I still think people should read A Million Little Pieces. It's a great read, and odds are that it is a pretty accurate picture of what some really hard-core people go through in rehab. At worst, it would scare me away from anything I might get addicted to.
But to everyone who is offended and outraged...
Seriously, did you even READ the book? And if you did ... can you really say you're surprised?
| Mike at 1/12/2006 05:26:00 PM
Wednesday, January 11, 2006 It's a Transition Stage
For the past two months as I was wrapping things up with ECM, stuff would come up for EGR and I would have to say about a lot of it "I'll get to that in January when I'm full-time."
Well, that day has come ... and man is there a lot to do!
The first and most obvious would seem to be setting up my office. I really hope it is in a transition phase right now -- because I really hope it doesn't stay in this state permanently! It's a hybrid of Rockwell House office/old home office -- only to make everything fit, I had to pack up a whole bunch of stuff into boxes and put it in the basement (much to Robin's chagrin when she was looking for a book of hers tonight) and haven't put all the new stuff away yet. But, that's OK ... it's in a transition phase.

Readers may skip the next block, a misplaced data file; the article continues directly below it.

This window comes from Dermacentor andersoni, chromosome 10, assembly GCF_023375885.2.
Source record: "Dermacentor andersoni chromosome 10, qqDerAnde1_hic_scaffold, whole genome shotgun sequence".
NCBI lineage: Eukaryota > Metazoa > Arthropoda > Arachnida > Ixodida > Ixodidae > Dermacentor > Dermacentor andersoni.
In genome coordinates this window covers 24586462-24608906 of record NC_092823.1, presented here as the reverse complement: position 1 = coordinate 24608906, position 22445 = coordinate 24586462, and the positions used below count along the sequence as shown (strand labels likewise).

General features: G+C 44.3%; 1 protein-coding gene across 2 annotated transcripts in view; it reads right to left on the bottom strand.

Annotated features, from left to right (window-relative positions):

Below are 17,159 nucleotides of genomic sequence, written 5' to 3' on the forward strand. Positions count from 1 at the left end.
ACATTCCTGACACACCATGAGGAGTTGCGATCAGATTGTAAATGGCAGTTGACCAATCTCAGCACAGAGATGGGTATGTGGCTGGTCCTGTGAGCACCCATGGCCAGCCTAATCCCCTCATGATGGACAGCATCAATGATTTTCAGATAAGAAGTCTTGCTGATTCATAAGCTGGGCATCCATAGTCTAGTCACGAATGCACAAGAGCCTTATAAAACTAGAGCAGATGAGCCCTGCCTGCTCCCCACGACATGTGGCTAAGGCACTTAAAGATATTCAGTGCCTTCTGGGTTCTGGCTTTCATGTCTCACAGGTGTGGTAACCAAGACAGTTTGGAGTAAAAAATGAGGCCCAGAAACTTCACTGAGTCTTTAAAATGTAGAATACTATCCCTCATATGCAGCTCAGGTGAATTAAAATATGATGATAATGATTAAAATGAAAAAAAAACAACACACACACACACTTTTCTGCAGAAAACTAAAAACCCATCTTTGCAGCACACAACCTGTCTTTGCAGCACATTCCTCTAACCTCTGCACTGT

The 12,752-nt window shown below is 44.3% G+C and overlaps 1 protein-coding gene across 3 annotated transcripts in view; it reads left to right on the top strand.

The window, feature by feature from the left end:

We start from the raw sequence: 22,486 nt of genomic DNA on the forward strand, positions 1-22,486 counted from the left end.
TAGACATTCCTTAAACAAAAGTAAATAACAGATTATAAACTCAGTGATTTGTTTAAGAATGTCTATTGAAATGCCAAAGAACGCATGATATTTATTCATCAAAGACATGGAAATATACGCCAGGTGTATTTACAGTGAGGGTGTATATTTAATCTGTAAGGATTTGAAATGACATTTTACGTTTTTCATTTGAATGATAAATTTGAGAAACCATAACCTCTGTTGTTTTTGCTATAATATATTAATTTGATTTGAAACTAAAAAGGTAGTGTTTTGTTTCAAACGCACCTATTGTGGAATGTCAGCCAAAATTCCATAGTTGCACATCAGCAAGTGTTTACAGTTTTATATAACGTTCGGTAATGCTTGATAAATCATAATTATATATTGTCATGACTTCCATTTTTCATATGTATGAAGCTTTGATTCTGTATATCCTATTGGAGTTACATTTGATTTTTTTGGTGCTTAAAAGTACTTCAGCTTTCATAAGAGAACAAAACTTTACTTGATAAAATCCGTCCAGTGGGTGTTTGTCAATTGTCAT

My biggest job right now is fundraising. I'm excited because fundraising really is giving people a chance to do something with their money that is really going to make a difference in the world and in the church. The people who have given to us are really excited about EGR and excited about being a part of it. That said, if we don't get gifts, we close up shop. We've only got enough cash in the bank to cover about 6-8 weeks of expenses, and though we have more than that in pledges that total only covers about six months. Our budget is less than $200K a year (which is really small for an organization like ours), and I want to raise 3 years worth of operating pretty quickly so I don't have to spend all my time fundraising. That's big task one right now!
Next is the EGR website ... which is in pretty big need of updating/redesign. We've found a really good webdesigner and I just turned in a site plan that I hope isn't way too ambitious. We'll see. The target is having the basic framework of the new site up in three weeks. If that happens it will be fantastic.
Then there is General Convention -- that every three years gathering of all things Episcopal. EGR is going to have a huge presence there ... mostly because it is the one time that people from all over the church are gathered and are (almost literally) a captive audience. We've got a great group gathering to work on that, so it's exciting work ... but it's a big job.